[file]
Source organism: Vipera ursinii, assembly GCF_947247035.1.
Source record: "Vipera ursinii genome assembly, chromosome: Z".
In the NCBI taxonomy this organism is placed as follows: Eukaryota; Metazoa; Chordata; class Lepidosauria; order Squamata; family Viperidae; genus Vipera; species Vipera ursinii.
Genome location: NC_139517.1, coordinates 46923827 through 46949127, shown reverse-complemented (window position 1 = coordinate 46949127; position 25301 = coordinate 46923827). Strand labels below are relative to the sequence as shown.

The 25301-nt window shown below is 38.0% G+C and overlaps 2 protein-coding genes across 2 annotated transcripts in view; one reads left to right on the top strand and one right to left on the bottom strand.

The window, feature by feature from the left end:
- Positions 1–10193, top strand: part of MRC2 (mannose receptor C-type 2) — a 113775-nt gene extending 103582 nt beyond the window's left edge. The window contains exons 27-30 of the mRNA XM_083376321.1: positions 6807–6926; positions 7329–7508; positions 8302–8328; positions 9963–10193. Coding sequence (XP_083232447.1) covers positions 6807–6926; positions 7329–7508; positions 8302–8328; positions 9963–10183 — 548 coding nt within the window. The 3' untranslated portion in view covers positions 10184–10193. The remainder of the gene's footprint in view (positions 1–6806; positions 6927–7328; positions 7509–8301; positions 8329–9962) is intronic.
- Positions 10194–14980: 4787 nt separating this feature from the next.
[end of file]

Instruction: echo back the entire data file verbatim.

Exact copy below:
Source organism: Vipera ursinii, assembly GCF_947247035.1.
Source record: "Vipera ursinii genome assembly, chromosome: Z".
In the NCBI taxonomy this organism is placed as follows: Eukaryota; Metazoa; Chordata; class Lepidosauria; order Squamata; family Viperidae; genus Vipera; species Vipera ursinii.
Genome location: NC_139517.1, coordinates 46923827 through 46949127, shown reverse-complemented (window position 1 = coordinate 46949127; position 25301 = coordinate 46923827). Strand labels below are relative to the sequence as shown.

The 25301-nt window shown below is 38.0% G+C and overlaps 2 protein-coding genes across 2 annotated transcripts in view; one reads left to right on the top strand and one right to left on the bottom strand.

The window, feature by feature from the left end:
- Positions 1–10193, top strand: part of MRC2 (mannose receptor C-type 2) — a 113775-nt gene extending 103582 nt beyond the window's left edge. The window contains exons 27-30 of the mRNA XM_083376321.1: positions 6807–6926; positions 7329–7508; positions 8302–8328; positions 9963–10193. Coding sequence (XP_083232447.1) covers positions 6807–6926; positions 7329–7508; positions 8302–8328; positions 9963–10183 — 548 coding nt within the window. The 3' untranslated portion in view covers positions 10184–10193. The remainder of the gene's footprint in view (positions 1–6806; positions 6927–7328; positions 7509–8301; positions 8329–9962) is intronic.
- Positions 10194–14980: 4787 nt separating this feature from the next.